Ancient Monuments

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Cliff castle known as Maen Castle

A Scheduled Monument in Sennen, Cornwall

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Latitude: 50.0727 / 50°4'21"N

Longitude: -5.7082 / 5°42'29"W

OS Eastings: 134766.180161

OS Northings: 25764.952339

OS Grid: SW347257

Mapcode National: GBR DX9H.650

Mapcode Global: VH05M.0FNM

Entry Name: Cliff castle known as Maen Castle

Scheduled Date: 10 August 1923

Source: Historic England

Source ID: 1006757

English Heritage Legacy ID: CO 19

County: Cornwall

Civil Parish: Sennen

Built-Up Area: Sennen Cove

Traditional County: Cornwall

Lieutenancy Area (Ceremonial County): Cornwall

Church of England Parish: Sennen

Church of England Diocese: Truro


The monument includes a cliff castle, situated on a small headland overlooking Gamper Bay at Mayon Cliff. The cliff castle survives as a roughly-rectangular enclosed area of approximately one hectare. It is defined by steep cliffs on two sides, a boulder strewn slope on the third and a rock-cut ditch measuring up to 2.4m deep with stone revetted rampart and counterscarp of up to 2m high on the fourth. The main rampart has a massive stone wall of up to 60m long, 3.7m wide and 1.5m high. There is a well-preserved gateway lined with stone which contains a later post medieval shelter. The cliff castle defences partially overlie an earlier field system and kink to integrate an earlier lynchet into the defensive line. The outer ditch appears to have been built after the inner defensive rampart wall and the up-cast material used instead to construct the counterscarp bank.

The cliff castle was first described by Edmonds in 1845 - 50. Partial excavations between 1939 and 1949 by the West Cornwall Field Club produced evidence for the occupation of the interior including layers of charcoal and burnt material together with sherds of Iron Age pottery and medieval grass-marked wares. Their findings were re-interpreted by Quinnell who suggested the cliff castle was possibly in use not only in the Iron Age but throughout the Romano-British period and even into the medieval period, having been built between 800 and 400 BC. Although not confirmed, later surveys suggest it may have Late Bronze Age or Neolithic origins.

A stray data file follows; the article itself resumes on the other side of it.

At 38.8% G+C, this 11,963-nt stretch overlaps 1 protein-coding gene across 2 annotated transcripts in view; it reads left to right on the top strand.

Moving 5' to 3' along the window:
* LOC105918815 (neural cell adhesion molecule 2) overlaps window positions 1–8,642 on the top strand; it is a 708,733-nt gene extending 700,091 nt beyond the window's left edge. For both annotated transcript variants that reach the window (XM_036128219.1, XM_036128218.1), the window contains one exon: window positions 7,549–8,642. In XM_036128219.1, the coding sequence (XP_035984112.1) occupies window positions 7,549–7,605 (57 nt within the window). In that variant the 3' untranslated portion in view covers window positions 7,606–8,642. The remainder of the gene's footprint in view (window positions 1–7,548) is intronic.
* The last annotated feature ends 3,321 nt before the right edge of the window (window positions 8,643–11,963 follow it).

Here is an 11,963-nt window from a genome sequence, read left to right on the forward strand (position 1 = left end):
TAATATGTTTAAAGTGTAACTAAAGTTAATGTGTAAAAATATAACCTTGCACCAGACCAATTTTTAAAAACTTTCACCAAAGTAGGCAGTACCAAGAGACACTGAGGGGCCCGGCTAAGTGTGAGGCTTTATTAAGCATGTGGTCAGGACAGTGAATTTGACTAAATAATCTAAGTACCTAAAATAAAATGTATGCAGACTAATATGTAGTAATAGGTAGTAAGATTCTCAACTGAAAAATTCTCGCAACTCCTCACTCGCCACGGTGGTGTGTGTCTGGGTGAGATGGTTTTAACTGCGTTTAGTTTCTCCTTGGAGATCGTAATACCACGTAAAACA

Sources: HER:-
PastScape Monument No:-421208

Source: Historic England

Reasons for Scheduling

Cliff castles are coastal promontories adapted as enclosures and fortified on the landward side by the construction of one or more ramparts accompanied by ditches. Cliff castles date to the Iron Age, most being constructed and used between the second century BC and the first century AD, although some were reused in the medieval period. They are usually interpreted as high status defensive enclosures. Around sixty cliff castles are recorded nationally, of which forty are located around the Cornish coast. Cliff castles contribute to our understanding of how society and the landscape was organised during the Iron Age and illustrate the influence of landscape features on the chosen locations for prestigious settlement, trade and industry. Maen Castle is one of only two fortified sites in Cornwall to produce Early Iron Age pottery, and parallels have been drawn with other early Cornish prehistoric sites which imply it may be one of the earliest defended sites in prehistoric West Penwith.

Source: Historic England

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